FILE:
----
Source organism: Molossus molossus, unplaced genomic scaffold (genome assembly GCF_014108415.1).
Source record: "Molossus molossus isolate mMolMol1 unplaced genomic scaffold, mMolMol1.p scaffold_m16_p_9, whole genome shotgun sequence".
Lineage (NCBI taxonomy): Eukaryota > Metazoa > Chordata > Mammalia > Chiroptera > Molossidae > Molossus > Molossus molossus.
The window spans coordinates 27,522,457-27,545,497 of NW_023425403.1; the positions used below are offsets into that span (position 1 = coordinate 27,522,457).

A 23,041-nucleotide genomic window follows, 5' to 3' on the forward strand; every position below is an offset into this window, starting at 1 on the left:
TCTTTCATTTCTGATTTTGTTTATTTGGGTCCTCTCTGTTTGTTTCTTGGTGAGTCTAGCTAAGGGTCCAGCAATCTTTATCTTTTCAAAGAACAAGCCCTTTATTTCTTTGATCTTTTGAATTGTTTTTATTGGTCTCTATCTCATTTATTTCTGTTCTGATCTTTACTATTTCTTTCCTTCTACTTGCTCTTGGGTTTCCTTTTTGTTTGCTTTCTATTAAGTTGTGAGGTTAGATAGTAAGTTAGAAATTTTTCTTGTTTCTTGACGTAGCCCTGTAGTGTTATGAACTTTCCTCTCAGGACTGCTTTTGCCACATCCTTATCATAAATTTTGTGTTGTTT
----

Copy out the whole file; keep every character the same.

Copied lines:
Source organism: Molossus molossus, unplaced genomic scaffold (genome assembly GCF_014108415.1).
Source record: "Molossus molossus isolate mMolMol1 unplaced genomic scaffold, mMolMol1.p scaffold_m16_p_9, whole genome shotgun sequence".
Lineage (NCBI taxonomy): Eukaryota > Metazoa > Chordata > Mammalia > Chiroptera > Molossidae > Molossus > Molossus molossus.
The window spans coordinates 27,522,457-27,545,497 of NW_023425403.1; the positions used below are offsets into that span (position 1 = coordinate 27,522,457).

A 23,041-nucleotide genomic window follows, 5' to 3' on the forward strand; every position below is an offset into this window, starting at 1 on the left:
TCTTTCATTTCTGATTTTGTTTATTTGGGTCCTCTCTGTTTGTTTCTTGGTGAGTCTAGCTAAGGGTCCAGCAATCTTTATCTTTTCAAAGAACAAGCCCTTTATTTCTTTGATCTTTTGAATTGTTTTTATTGGTCTCTATCTCATTTATTTCTGTTCTGATCTTTACTATTTCTTTCCTTCTACTTGCTCTTGGGTTTCCTTTTTGTTTGCTTTCTATTAAGTTGTGAGGTTAGATAGTAAGTTAGAAATTTTTCTTGTTTCTTGACGTAGCCCTGTAGTGTTATGAACTTTCCTCTCAGGACTGCTTTTGCCACATCCTTATCATAAATTTTGTGTTGTTT